Morgan Tsvangirai, the leader of the Movement for Democratic Change, is the legitimately elected president of Zimbabwe. Or at least he should be. … So here’s a question for Senators Obama and McCain. Back in April, Assistant Secretary of State for African Affairs Jendayi Frazer declared Tsvangirai the winner of the March 29th election, and certified that he won over 50% of the vote. Recognition of him as the duly elected president of Zimbabwe — with all of the diplomatic measures that would imply, specifically spelled out today in a New York Sun editorial — should have been forthcoming, yet the State Department has been reluctant to go that far. With Tsvangirai hiding in the Dutch Embassy for fear of his life, will either of you call upon the United States to recognize him as the elected president of Zimbabwe?
Washington - When Pentagon strategists sought to create a new military command to oversee Africa, they believed they could build one that deemphasized military might and would serve as an exemplar of what so-called US soft power could do around the world.
But in recent months, the Pentagon has had to scale back its ambitious vision to adapt Africa's political terrain, military officials acknowledge, adding they remain committed to the original idea of a military command to promote peace in the region.
For now, officials have ruled out basing the headquarters anywhere in Africa and may in fact locate it on the East Coast, a senior defense official says. They have also backed away from selling the new command as a full "interagency" organization that spans military and nonmilitary entities.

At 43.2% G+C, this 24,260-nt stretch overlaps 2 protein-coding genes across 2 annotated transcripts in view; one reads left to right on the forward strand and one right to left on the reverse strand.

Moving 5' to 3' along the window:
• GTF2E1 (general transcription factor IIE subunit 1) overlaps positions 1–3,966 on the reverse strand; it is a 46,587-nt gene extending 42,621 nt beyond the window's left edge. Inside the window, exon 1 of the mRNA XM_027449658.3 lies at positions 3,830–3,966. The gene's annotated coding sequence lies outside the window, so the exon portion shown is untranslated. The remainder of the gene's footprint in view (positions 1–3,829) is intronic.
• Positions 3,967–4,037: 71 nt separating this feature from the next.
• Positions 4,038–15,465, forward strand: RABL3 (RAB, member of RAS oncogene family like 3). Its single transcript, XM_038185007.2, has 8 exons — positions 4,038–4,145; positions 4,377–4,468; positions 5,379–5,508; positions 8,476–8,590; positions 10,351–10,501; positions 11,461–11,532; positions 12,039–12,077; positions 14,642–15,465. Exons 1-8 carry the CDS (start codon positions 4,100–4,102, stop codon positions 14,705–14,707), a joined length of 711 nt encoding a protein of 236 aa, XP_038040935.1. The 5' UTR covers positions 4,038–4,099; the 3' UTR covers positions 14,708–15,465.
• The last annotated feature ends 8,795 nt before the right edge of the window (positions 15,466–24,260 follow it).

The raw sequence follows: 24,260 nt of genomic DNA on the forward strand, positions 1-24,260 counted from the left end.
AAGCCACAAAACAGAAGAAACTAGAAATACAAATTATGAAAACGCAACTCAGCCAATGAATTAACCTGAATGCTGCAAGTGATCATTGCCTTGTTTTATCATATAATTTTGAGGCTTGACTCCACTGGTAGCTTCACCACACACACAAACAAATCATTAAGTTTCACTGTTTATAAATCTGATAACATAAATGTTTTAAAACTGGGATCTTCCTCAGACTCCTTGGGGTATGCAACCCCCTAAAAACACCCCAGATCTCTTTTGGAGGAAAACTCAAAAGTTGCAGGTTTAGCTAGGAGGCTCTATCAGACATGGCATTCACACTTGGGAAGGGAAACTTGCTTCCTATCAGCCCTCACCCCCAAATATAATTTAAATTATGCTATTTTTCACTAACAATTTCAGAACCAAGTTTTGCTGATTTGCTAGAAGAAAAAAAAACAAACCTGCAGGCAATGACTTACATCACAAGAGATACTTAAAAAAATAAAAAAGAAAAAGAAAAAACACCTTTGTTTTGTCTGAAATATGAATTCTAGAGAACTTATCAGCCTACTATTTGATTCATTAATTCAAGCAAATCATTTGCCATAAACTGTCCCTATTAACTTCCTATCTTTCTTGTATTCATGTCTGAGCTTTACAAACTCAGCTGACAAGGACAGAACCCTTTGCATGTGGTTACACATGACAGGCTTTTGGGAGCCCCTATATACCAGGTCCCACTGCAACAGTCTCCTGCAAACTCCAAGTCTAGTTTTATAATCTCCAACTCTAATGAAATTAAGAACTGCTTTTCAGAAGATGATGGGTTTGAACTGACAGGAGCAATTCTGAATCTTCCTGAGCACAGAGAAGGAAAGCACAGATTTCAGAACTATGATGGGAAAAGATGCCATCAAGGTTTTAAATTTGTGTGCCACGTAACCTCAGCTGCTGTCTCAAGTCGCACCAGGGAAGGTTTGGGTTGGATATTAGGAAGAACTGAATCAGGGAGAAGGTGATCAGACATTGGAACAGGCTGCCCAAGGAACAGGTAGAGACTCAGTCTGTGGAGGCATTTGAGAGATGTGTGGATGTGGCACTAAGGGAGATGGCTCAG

UNITED NATIONS, May 1 (Reuters) - Eritrea, which earlier this year obliged a U.N. peacekeeping force to leave its disputed border with Ethiopia, is now calling for the Security Council to wind up the mission altogether.
The demand, in a letter from the Red Sea state's permanent U.N. representative, came after the council, in a statement issued late on Wednesday, said it would consult Eritrea and Ethiopia on the future of the 1,700-strong force.
The force, known as UNMEE, had patrolled the border since 2000, when a two-year war between the Horn of Africa neighbors ended. It pulled out in February, saying Eritrea had cut off fuel supplies, and most of its troops have returned to their countries of origin.
Eritrea said countrywide fuel shortages had prompted the cutoff, but has made no secret of its disillusion with the United Nations for failing to enforce a border ruling by a boundary commission that favored Asmara.
In its latest statement on the issue, the Security Council again condemned Eritrea for its actions but said it was "ready to assist the parties to overcome the current stalemate, taking into account the interests and concerns of both parties."